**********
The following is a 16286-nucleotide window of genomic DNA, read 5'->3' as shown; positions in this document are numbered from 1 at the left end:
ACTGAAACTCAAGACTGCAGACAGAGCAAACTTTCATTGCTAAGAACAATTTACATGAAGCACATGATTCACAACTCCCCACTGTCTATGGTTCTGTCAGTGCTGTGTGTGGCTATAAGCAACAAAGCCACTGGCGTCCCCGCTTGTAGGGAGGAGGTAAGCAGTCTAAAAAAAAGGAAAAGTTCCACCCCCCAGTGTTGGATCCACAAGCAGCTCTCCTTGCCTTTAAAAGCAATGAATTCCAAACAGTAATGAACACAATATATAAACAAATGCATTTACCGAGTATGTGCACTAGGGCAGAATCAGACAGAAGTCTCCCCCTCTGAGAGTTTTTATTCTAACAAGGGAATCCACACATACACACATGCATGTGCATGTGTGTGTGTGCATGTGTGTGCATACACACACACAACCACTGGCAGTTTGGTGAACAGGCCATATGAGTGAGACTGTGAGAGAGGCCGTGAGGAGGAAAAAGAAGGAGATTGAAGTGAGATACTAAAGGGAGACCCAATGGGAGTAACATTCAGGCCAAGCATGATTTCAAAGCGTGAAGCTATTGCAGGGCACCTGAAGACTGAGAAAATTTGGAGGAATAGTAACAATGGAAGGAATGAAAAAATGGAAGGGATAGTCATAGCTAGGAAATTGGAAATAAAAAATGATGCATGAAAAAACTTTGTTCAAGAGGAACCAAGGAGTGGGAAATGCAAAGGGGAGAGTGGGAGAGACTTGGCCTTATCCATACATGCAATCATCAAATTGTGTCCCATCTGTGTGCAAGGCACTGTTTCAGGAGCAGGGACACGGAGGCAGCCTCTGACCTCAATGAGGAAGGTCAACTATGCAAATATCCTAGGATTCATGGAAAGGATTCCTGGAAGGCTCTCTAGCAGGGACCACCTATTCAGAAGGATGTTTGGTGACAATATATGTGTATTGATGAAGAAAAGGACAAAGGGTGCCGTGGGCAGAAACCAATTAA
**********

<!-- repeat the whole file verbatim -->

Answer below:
The following is a 16286-nucleotide window of genomic DNA, read 5'->3' as shown; positions in this document are numbered from 1 at the left end:
ACTGAAACTCAAGACTGCAGACAGAGCAAACTTTCATTGCTAAGAACAATTTACATGAAGCACATGATTCACAACTCCCCACTGTCTATGGTTCTGTCAGTGCTGTGTGTGGCTATAAGCAACAAAGCCACTGGCGTCCCCGCTTGTAGGGAGGAGGTAAGCAGTCTAAAAAAAAGGAAAAGTTCCACCCCCCAGTGTTGGATCCACAAGCAGCTCTCCTTGCCTTTAAAAGCAATGAATTCCAAACAGTAATGAACACAATATATAAACAAATGCATTTACCGAGTATGTGCACTAGGGCAGAATCAGACAGAAGTCTCCCCCTCTGAGAGTTTTTATTCTAACAAGGGAATCCACACATACACACATGCATGTGCATGTGTGTGTGTGCATGTGTGTGCATACACACACACAACCACTGGCAGTTTGGTGAACAGGCCATATGAGTGAGACTGTGAGAGAGGCCGTGAGGAGGAAAAAGAAGGAGATTGAAGTGAGATACTAAAGGGAGACCCAATGGGAGTAACATTCAGGCCAAGCATGATTTCAAAGCGTGAAGCTATTGCAGGGCACCTGAAGACTGAGAAAATTTGGAGGAATAGTAACAATGGAAGGAATGAAAAAATGGAAGGGATAGTCATAGCTAGGAAATTGGAAATAAAAAATGATGCATGAAAAAACTTTGTTCAAGAGGAACCAAGGAGTGGGAAATGCAAAGGGGAGAGTGGGAGAGACTTGGCCTTATCCATACATGCAATCATCAAATTGTGTCCCATCTGTGTGCAAGGCACTGTTTCAGGAGCAGGGACACGGAGGCAGCCTCTGACCTCAATGAGGAAGGTCAACTATGCAAATATCCTAGGATTCATGGAAAGGATTCCTGGAAGGCTCTCTAGCAGGGACCACCTATTCAGAAGGATGTTTGGTGACAATATATGTGTATTGATGAAGAAAAGGACAAAGGGTGCCGTGGGCAGAAACCAATTAA